Research shows that youth who identify as LGBTQ often experience disparities in education, bullying in schools, housing instability, youth probation and homelessness when compared to their heterosexual, gender conforming peers. Moreover, they are more likely to experience family rejection as a result of their sexual orientation or gender identity and face a heightened risk of child welfare involvement. Once involved in the child welfare system, these youth are more likely than their peers to experience placement instability and poor mental and behavioral health outcomes.

Furthermore, many LGBT families and individuals often endure “financial penalties” as the result of discriminatory policies at the federal, state and local levels. The failure of LGBT-inclusive policies today allows for legalized employment, housing, and healthcare discrimination, exclusion from obtaining health insurance and identity documents recognizing gender identity, and hostile, unsafe school environments. These financial penalties are even greater for LGBT families and individuals of color who are furthered compounded by other forms of discrimination as people of color – such as disproportional involvement in multiple public systems. With the presence of anti-LGBT laws and the lack of inclusive policies, LGBT communities are at a great risk of experiencing economic insecurity and poverty.

A report released by The Movement Advancement Project and the Center for American Progress highlighted the struggle experienced by LGBT families and individuals and calls for policies that can be more inclusive to strengthen economic security for LGBT families and individuals.

When examining data affecting the youngest residents, children of same-sex couples are nearly twice as likely to live in poverty compared to children living in households of married opposite-sex couples. It is also shown that 19.2 percent of children living with female same-sex couples and 23.4 percent of children living with male same-sex couples are poor, compared to 12.1 percent of married opposite-sex couples.The report found that single LGBT parents raising children are three times more likely to have incomes near the poverty line than their non-LGBT counterparts. Similarly, married or partnered LGBT parents raising children are twice as likely to have household incomes near the poverty line compared to married or partnered non-LGBT parents. While the difference in near poverty rate was smaller for people living alone – 20.7 percent of LGBT people living along compared to 17 percent of non-LGBT people living alone – these differences indicate the pervasiveness of poverty for LGBT adults.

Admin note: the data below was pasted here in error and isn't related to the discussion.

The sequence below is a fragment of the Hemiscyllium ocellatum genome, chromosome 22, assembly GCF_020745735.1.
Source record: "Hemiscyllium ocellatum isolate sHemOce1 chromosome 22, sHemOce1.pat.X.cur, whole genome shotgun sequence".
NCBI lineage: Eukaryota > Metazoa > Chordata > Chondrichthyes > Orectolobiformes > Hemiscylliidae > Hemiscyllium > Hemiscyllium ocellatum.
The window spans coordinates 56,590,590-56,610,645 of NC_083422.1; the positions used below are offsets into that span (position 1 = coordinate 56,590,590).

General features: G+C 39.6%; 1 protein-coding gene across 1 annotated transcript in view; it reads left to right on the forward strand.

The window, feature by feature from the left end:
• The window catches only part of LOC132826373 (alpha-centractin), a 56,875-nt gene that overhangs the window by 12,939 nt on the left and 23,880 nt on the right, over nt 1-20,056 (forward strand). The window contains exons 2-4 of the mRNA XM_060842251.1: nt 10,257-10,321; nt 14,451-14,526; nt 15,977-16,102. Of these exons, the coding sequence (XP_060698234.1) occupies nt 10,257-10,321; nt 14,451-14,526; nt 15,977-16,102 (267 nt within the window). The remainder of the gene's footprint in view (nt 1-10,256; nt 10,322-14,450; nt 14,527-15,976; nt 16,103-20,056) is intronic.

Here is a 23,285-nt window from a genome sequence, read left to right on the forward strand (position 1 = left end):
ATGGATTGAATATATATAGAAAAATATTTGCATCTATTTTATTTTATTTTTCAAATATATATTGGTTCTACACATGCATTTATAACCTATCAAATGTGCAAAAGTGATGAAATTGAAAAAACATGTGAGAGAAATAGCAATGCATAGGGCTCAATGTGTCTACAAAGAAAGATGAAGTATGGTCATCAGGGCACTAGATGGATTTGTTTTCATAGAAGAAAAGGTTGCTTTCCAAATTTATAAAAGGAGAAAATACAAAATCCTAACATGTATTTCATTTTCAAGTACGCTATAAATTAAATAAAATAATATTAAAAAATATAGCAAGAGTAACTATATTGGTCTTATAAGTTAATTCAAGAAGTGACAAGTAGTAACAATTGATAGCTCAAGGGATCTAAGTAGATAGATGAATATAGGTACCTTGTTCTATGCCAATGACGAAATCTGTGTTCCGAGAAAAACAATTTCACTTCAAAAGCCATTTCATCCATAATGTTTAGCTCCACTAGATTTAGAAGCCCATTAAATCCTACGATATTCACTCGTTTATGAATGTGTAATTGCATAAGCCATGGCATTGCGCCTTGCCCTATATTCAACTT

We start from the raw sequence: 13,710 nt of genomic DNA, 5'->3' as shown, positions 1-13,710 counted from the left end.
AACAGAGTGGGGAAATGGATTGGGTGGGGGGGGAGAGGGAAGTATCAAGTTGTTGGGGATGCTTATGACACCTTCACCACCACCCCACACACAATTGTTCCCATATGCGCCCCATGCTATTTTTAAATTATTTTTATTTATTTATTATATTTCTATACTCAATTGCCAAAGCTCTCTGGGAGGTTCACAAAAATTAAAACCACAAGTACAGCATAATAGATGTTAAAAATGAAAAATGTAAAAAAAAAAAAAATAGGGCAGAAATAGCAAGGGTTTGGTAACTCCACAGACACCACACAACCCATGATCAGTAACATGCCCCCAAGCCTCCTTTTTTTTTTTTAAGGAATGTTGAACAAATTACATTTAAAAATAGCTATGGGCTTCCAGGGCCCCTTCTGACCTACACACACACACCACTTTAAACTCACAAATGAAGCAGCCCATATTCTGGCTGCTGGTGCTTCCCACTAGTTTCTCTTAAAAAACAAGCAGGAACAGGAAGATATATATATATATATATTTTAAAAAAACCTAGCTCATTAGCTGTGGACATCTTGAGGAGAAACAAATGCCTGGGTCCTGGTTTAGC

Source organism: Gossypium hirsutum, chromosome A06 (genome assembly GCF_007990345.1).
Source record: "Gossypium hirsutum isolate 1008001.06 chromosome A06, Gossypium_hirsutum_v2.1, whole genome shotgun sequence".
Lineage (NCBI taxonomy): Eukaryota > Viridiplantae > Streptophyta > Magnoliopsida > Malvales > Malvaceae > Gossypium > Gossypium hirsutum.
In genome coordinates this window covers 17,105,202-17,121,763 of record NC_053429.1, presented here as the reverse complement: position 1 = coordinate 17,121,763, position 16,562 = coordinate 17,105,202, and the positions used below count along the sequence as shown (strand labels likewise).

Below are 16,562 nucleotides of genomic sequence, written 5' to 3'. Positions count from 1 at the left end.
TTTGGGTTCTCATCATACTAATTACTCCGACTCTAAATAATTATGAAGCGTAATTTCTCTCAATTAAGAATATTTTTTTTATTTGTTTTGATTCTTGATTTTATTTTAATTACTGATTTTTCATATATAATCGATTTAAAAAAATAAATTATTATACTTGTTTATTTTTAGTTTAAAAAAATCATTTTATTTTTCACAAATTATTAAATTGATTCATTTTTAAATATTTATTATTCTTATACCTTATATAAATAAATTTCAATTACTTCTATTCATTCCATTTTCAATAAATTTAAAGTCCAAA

These disparate poverty rates are even more troubling for LGBT people of color, who face higher poverty rates than their white peers and astronomically higher rates than the general population.  A study by the Williams Institute found that African American same-sex couples have much higher rates of poverty than white same-sex couples and children raised by black parents in same-sex couples have extremely high rates of poverty (at 38 percent for those living with lesbian couples  and 52 percent for those living with gay male couples).

The Impact of Policy

Successfully supporting LGBT families, children and individuals living in and near poverty in their efforts to achieve economic stability require strategies that are well-coordinated and responsive to the connection between economic security and anti-LGBT laws. Although some policy strategies are universally important, others need to be administered differently for families depending on their individual circumstances. LGBT families or families with LGBT children may require support and services that are different and more intensive than those needed by non-LGBT families.